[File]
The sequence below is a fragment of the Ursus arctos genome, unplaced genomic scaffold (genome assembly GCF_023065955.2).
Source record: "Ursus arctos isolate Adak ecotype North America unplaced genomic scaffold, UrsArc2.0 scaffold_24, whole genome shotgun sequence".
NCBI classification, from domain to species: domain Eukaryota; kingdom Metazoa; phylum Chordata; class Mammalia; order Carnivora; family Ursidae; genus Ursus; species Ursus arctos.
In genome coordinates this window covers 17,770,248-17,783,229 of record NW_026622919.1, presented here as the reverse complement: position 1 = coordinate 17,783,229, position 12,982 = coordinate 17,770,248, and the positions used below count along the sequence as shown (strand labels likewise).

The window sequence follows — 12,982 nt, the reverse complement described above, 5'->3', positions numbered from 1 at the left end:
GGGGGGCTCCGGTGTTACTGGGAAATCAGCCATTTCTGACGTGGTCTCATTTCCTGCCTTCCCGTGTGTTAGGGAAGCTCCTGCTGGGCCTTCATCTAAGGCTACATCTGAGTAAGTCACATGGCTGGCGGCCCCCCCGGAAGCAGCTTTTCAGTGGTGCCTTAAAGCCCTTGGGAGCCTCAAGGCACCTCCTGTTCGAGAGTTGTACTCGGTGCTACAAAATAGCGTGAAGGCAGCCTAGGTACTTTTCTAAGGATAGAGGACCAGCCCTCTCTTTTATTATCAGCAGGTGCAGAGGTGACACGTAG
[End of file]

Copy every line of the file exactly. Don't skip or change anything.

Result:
The sequence below is a fragment of the Ursus arctos genome, unplaced genomic scaffold (genome assembly GCF_023065955.2).
Source record: "Ursus arctos isolate Adak ecotype North America unplaced genomic scaffold, UrsArc2.0 scaffold_24, whole genome shotgun sequence".
NCBI classification, from domain to species: domain Eukaryota; kingdom Metazoa; phylum Chordata; class Mammalia; order Carnivora; family Ursidae; genus Ursus; species Ursus arctos.
In genome coordinates this window covers 17,770,248-17,783,229 of record NW_026622919.1, presented here as the reverse complement: position 1 = coordinate 17,783,229, position 12,982 = coordinate 17,770,248, and the positions used below count along the sequence as shown (strand labels likewise).

The window sequence follows — 12,982 nt, the reverse complement described above, 5'->3', positions numbered from 1 at the left end:
GGGGGGCTCCGGTGTTACTGGGAAATCAGCCATTTCTGACGTGGTCTCATTTCCTGCCTTCCCGTGTGTTAGGGAAGCTCCTGCTGGGCCTTCATCTAAGGCTACATCTGAGTAAGTCACATGGCTGGCGGCCCCCCCGGAAGCAGCTTTTCAGTGGTGCCTTAAAGCCCTTGGGAGCCTCAAGGCACCTCCTGTTCGAGAGTTGTACTCGGTGCTACAAAATAGCGTGAAGGCAGCCTAGGTACTTTTCTAAGGATAGAGGACCAGCCCTCTCTTTTATTATCAGCAGGTGCAGAGGTGACACGTAG